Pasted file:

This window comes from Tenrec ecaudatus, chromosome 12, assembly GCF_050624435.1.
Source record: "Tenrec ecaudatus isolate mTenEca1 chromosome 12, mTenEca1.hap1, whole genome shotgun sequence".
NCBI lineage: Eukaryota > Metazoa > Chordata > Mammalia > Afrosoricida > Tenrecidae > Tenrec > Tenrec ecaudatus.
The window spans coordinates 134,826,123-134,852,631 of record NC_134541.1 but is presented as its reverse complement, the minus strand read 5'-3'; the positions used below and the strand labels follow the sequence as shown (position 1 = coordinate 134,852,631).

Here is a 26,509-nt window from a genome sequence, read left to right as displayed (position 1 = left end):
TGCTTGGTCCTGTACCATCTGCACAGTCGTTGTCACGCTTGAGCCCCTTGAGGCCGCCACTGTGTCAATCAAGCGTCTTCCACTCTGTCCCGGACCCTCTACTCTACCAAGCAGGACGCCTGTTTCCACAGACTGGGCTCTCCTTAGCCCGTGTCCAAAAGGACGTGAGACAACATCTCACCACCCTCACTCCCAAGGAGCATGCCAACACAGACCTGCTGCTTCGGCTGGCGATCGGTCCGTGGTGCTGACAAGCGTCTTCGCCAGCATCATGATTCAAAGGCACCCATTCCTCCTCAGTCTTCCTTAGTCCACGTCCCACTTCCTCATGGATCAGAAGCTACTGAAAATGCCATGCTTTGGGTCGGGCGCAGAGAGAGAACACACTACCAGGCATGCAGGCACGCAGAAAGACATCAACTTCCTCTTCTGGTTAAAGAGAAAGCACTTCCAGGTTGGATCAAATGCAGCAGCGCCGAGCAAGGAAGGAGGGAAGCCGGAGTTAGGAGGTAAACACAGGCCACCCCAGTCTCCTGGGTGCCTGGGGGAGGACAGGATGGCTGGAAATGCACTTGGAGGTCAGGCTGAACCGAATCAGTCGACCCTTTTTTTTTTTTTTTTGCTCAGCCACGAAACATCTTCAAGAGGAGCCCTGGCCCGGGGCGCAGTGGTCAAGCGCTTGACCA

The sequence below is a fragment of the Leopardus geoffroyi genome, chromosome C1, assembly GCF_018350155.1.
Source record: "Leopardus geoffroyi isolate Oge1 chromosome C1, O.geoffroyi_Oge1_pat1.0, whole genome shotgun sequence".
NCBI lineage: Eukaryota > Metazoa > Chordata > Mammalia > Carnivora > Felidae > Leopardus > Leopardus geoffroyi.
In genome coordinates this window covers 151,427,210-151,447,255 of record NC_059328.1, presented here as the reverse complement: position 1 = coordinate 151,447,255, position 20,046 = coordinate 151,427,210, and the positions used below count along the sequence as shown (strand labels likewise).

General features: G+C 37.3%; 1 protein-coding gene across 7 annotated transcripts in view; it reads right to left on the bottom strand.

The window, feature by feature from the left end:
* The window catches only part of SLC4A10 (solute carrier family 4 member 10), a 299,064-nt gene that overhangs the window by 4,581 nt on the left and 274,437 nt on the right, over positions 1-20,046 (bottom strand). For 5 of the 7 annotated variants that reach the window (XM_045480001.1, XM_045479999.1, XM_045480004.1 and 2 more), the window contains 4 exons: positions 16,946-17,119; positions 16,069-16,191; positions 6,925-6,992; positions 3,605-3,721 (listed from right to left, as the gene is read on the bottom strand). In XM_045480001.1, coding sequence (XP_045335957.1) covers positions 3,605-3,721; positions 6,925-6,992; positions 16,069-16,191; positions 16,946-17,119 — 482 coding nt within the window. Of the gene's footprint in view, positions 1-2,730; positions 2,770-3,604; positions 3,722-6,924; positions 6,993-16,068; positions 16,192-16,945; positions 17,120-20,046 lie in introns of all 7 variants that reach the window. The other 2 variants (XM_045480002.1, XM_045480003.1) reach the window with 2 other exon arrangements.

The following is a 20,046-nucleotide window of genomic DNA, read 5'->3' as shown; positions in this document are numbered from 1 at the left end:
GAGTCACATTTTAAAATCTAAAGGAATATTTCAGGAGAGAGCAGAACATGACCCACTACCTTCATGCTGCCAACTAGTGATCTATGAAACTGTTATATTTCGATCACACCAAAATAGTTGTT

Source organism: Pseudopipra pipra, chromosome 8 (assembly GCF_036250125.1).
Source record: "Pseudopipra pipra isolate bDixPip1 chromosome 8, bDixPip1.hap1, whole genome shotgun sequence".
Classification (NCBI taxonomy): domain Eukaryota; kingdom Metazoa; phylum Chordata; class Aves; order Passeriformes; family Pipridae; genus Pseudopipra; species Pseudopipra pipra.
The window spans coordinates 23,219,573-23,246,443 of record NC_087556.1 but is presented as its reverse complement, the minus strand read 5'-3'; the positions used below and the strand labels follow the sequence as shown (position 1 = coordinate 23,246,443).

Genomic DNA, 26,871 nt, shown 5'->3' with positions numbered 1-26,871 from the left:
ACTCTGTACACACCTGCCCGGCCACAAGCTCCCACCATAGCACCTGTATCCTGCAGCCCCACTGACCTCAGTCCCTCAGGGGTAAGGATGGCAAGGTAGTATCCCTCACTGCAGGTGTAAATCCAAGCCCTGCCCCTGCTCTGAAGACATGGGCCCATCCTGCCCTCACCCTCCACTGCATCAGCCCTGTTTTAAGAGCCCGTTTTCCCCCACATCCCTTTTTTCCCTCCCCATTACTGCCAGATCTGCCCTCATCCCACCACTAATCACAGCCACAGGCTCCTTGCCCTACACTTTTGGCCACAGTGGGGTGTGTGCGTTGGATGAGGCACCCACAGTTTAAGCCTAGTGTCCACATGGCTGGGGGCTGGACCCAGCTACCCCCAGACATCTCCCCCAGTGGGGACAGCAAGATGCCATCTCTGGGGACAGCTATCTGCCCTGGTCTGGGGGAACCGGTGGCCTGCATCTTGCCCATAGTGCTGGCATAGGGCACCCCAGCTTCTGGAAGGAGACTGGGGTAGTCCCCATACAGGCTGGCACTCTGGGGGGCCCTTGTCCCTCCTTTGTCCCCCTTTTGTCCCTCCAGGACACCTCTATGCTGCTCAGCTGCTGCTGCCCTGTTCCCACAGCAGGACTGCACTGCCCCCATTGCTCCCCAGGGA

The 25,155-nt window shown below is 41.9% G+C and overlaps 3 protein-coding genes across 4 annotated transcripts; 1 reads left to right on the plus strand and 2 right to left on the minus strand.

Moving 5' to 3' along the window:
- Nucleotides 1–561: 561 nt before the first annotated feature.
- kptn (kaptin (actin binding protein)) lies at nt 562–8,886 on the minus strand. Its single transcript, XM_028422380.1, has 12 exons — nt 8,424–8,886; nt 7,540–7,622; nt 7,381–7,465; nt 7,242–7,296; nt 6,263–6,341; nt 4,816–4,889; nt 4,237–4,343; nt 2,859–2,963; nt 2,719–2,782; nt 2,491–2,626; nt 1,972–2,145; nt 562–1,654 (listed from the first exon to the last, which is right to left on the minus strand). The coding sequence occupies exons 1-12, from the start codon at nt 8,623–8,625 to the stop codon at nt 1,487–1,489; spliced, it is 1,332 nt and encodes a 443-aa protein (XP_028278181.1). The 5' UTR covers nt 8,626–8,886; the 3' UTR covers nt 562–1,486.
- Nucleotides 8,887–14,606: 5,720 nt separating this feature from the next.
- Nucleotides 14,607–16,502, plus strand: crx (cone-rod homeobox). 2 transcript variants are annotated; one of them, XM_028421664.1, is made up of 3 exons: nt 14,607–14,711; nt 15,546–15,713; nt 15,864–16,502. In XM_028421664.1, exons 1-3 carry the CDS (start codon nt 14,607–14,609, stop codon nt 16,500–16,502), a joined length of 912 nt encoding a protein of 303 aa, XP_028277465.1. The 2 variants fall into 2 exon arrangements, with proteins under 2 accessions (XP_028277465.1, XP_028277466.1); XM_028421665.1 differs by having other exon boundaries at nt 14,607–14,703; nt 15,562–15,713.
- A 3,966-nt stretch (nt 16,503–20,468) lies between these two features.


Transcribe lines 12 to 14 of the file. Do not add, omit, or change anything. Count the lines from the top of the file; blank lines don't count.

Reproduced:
The window, feature by feature from the left end:
* The window catches only part of SLC4A10 (solute carrier family 4 member 10), a 299,064-nt gene that overhangs the window by 4,581 nt on the left and 274,437 nt on the right, over positions 1-20,046 (bottom strand). For 5 of the 7 annotated variants that reach the window (XM_045480001.1, XM_045479999.1, XM_045480004.1 and 2 more), the window contains 4 exons: positions 16,946-17,119; positions 16,069-16,191; positions 6,925-6,992; positions 3,605-3,721 (listed from right to left, as the gene is read on the bottom strand). In XM_045480001.1, coding sequence (XP_045335957.1) covers positions 3,605-3,721; positions 6,925-6,992; positions 16,069-16,191; positions 16,946-17,119 — 482 coding nt within the window. Of the gene's footprint in view, positions 1-2,730; positions 2,770-3,604; positions 3,722-6,924; positions 6,993-16,068; positions 16,192-16,945; positions 17,120-20,046 lie in introns of all 7 variants that reach the window. The other 2 variants (XM_045480002.1, XM_045480003.1) reach the window with 2 other exon arrangements.

The following is a 20,046-nucleotide window of genomic DNA, read 5'->3' as shown; positions in this document are numbered from 1 at the left end: